Implementing People And Pet Friendly Policies in 2014

Last modified on January 6th, 2016

With the latest survey from citing that 75 percent of US renters are unwavering pet owners, it’s not hard to see why so many tenants are looking for pet-friendly properties with value-added services and other perks for pet owners. Not many people are willing to give up their beloved Fido or Fluffy just to live at a certain rental property, and more management companies and owners are feeling the pressure to instill more pet-friendly policies to accommodate today’s growing renter population.

Don’t Bog Potential Renters Down with Too Many Pet Regulations

When you start specifying breeds, weights, types of pets etc. it could easily give the impression that the property is only pet-friendly to certain types of pets, and a discriminatory reputation isn’t what you’re going for. Many people consider animals beyond traditional choices like cats, dogs, and fish to be great pets. Snakes, monkeys, rabbits, ferrets, small pigs, and many other critters are gaining popularity as house pets.

When creating limitations, do a little research or consult an animal advocacy group like the Humane Society for information about realistic pet exclusions. Certainly, using good judgment is essential in the process, but reconsidering the new ‘norm’ when establishing this year’s pet policies may increase your desirability to certain residents with exotic pet tastes.

Encourage Cleanliness with Specified Pet Zones & Poop Fines

Yes, do go ahead and invest in additional dog waste cans and those compostable baggies in 2014 – you’ll likely recoup the expenses in fines for violators. As a whole, property managers see huge reductions in poopy grass and resident complaints concerning pet waste when dog walking zones boast everything a pet owner needs to be responsible. One would assume that pet owners are armed and ready to pick up after their dog, but many people are just too lazy to take that initiative; however, even these folks feel inclined to use the bags and do when it’s convenient (for them of course).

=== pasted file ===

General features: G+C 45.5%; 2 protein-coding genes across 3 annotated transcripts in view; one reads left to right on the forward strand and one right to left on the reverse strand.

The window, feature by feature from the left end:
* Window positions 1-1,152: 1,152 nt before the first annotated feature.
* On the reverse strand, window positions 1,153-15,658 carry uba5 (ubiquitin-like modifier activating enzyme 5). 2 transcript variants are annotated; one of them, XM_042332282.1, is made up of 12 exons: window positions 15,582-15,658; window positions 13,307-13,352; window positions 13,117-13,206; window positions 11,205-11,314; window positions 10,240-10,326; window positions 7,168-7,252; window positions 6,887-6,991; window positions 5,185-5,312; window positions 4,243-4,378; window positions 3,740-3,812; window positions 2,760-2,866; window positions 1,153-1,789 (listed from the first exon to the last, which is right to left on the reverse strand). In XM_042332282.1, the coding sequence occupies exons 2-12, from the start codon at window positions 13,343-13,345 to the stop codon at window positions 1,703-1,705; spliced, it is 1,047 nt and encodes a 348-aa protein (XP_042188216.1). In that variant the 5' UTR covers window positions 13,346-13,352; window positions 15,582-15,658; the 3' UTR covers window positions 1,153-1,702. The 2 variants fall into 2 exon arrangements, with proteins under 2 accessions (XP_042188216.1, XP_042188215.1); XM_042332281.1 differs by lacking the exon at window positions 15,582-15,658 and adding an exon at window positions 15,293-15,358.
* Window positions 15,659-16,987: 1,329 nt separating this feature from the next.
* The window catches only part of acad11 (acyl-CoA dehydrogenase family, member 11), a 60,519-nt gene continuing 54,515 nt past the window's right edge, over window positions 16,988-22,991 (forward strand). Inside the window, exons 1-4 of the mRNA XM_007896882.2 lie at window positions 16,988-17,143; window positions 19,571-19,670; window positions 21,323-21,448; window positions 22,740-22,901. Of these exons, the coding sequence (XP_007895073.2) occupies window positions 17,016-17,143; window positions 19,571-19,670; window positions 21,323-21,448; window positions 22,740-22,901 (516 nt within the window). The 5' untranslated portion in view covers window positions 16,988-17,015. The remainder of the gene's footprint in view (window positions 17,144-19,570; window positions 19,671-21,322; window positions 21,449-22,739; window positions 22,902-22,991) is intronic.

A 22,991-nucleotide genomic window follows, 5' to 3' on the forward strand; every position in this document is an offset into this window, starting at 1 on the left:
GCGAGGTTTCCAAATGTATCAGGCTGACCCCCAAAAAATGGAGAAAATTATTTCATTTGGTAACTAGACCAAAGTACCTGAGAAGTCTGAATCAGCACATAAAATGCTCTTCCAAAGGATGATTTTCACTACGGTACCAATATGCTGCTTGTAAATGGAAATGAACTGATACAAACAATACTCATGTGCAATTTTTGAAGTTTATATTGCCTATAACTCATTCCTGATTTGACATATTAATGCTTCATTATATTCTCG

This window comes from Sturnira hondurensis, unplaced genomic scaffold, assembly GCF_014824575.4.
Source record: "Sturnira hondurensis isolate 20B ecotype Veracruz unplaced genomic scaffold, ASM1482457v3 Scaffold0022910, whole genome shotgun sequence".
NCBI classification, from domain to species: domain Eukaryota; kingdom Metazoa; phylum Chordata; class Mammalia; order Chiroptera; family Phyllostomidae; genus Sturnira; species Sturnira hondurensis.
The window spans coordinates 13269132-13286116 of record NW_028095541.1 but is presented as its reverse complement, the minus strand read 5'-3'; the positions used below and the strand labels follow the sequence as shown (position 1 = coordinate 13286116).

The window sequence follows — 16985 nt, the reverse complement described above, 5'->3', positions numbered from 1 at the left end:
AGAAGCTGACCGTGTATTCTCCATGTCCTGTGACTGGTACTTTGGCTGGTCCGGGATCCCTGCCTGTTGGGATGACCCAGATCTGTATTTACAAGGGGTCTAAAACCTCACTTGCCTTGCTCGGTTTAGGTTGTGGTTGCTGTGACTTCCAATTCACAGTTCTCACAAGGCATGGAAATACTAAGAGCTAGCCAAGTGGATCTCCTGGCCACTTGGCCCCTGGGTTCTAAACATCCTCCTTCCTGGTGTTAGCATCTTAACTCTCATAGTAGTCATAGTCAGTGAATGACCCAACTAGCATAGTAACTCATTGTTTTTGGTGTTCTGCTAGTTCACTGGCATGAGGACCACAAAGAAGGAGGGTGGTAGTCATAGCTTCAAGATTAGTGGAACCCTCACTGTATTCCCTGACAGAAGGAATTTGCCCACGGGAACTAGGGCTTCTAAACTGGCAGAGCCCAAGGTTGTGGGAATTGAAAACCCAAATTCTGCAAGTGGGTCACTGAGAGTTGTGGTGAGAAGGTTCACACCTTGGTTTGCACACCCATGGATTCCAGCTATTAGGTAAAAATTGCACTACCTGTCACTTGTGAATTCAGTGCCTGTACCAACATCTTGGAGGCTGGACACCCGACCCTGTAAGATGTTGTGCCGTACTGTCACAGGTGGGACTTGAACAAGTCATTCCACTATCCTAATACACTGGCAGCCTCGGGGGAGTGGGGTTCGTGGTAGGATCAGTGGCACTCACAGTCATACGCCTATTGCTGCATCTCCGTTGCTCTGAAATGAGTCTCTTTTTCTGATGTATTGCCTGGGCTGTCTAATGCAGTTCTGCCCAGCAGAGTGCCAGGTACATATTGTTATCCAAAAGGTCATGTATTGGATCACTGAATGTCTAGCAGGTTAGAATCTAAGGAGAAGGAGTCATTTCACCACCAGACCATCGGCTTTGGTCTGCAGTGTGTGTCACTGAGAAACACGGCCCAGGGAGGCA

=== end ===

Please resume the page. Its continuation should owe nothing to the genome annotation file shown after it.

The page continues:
Get these receptacles into this quarter’s budget if you haven’t already, and see you’re pet-friendliness increase tenfold with current tenants and impress potential renters with pets with their presence. You may even want to consider imposing fines for poop violators (and don’t think that residents won’t self-police within the neighborhood) instead of monthly pet fees. Make the ones who don’t follow the rules pay rather than making responsible pet owners cough up the dough.

Consider Pet Screenings & Waiving Pet Deposits

Make every potential pet-owning tenant bring his or her pet to you in-person for a mini-interview. That may sound outlandish, but it’s been shown to be a highly effective approach and is commonly required in high rises and certain condominium complexes. One can learn much more in an actual encounter with an animal and get a better sense of their temperament than through a paper resume. Consider offering discounts or waiving any pet deposits for owners that can provide proof of professional training or obedience schooling. Of course, damages will still apply as with other tenants, but waiving the initial cost can land you a good reputation with pet owners quickly.

Be Clear, Concise, and Courteous

Remember, that when you’re considering pet-friendly policies that pets are considered family to most owners, and no one wants to hear that their kids aren’t welcome. They don’t want to hear that their pet isn’t your idea of a pet or that they will be punished with excessive fees or deposits based upon your bad experience with irresponsible pet owners. Do be clear and concise with potential renters about what policies you implement as you revamp those pet policies for 2014, and welcome in a new era of pet-friendly rentals.

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